Domain Administrator Accounts
A domain administrator is essentially a user who is authorized to make global policy changes that affect all computers and users connected to that Active Directory organization. They are allowed to go anywhere and do anything, with the limitation that they must remain within that specific account.
Service accounts (or app accounts) are a digital identity used by an app or services to interact with other apps or the operating system. The service accounts can be a privileged identity in the context of the application.
The main features and functionalities of a service account are:
- They are used by applications to access databases, run batch tasks or scripts, or provide access to other applications.
- These privileged identities often have broad access to the underlying enterprise data storage that resides in applications and databases.
- Passwords for these accounts are often embedded and stored in plain text files, a vulnerability that is replicated across multiple servers to provide greater fault tolerance for applications.
- This vulnerability poses a significant risk to an organizational entity because applications often host the exact data that advanced persistent threats deem to be an item of interest.
Local service accounts can interact with a variety of operating system components, making it difficult to coordinate password changes. This challenge often means that passwords are rarely changed, which represents a significant security consideration within a company.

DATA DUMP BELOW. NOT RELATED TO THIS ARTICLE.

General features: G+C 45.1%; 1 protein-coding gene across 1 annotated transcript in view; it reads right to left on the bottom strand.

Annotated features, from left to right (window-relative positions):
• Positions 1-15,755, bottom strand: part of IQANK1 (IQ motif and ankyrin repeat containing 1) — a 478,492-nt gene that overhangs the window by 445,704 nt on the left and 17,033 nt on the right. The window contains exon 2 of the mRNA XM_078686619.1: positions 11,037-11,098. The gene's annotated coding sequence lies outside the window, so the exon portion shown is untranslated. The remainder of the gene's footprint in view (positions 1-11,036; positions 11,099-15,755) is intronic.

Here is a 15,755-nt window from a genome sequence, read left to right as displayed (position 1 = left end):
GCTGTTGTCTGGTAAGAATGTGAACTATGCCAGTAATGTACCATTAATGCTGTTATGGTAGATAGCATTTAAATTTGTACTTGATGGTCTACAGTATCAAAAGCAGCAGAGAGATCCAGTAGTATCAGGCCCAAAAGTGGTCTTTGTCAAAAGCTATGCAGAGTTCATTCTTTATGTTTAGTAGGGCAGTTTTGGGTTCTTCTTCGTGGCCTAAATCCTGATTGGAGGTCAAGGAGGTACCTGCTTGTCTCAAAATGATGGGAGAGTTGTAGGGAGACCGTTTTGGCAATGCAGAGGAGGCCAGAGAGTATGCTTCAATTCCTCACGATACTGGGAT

What Is the Credential Management Lifecycle?
The entire Privileged Access Management process must be considered by those responsible for Information Security in companies, from the discovery of assets, credentials, and digital certificates and access provisioning to the visibility of actions performed in the environment, going through the management of privileges and the access itself, when the privileged actions are actually performed.
Thus, it is possible to consider the Privileged Access Management process in a lifecycle, which we call the privileged access lifecycle.
In order to have a broad and efficient privileged access management, it is necessary to pay special attention to the initial phase of managing privileged credentials.
This phase is responsible for provisioning and guaranteeing access to certified machines and privileged credentials through digital certificates, passwords, SSH keys. Therefore, it is really important.
This is the part where privileged access management actually takes place, making it possible to track all user activities in the privileged session in real-time, monitor, and analyze suspicious behaviors from users and machines, etc.
Having a solution that can define and limit the tasks that a privileged session will be allowed to perform is essential for your company’s information security to succeed.
After performing the two previous phases, your privileged access management solution must record every action taken in the privileged session. Through this audit, your company ensures that, during the sessions, there are no security breaches, can record all actions performed by users
About Version 2
Version 2 is one of the most dynamic IT companies in Asia. The company develops and distributes IT products for Internet and IP-based networks, including communication systems, Internet software, security, network, and media products. Through an extensive network of channels, point of sales, resellers, and partnership companies, Version 2 offers quality products and services which are highly acclaimed in the market. Its customers cover a wide spectrum which include Global 1000 enterprises, regional listed companies, public utilities, Government, a vast number of successful SMEs, and consumers in various Asian cities.
Senhasegura strive to ensure the sovereignty of companies over actions and privileged information. To this end, we work against data theft through traceability of administrator actions on networks, servers, databases and a multitude of devices. In addition, we pursue compliance with auditing requirements and the most demanding standards, including PCI DSS, Sarbanes-Oxley, ISO 27001 and HIPAA.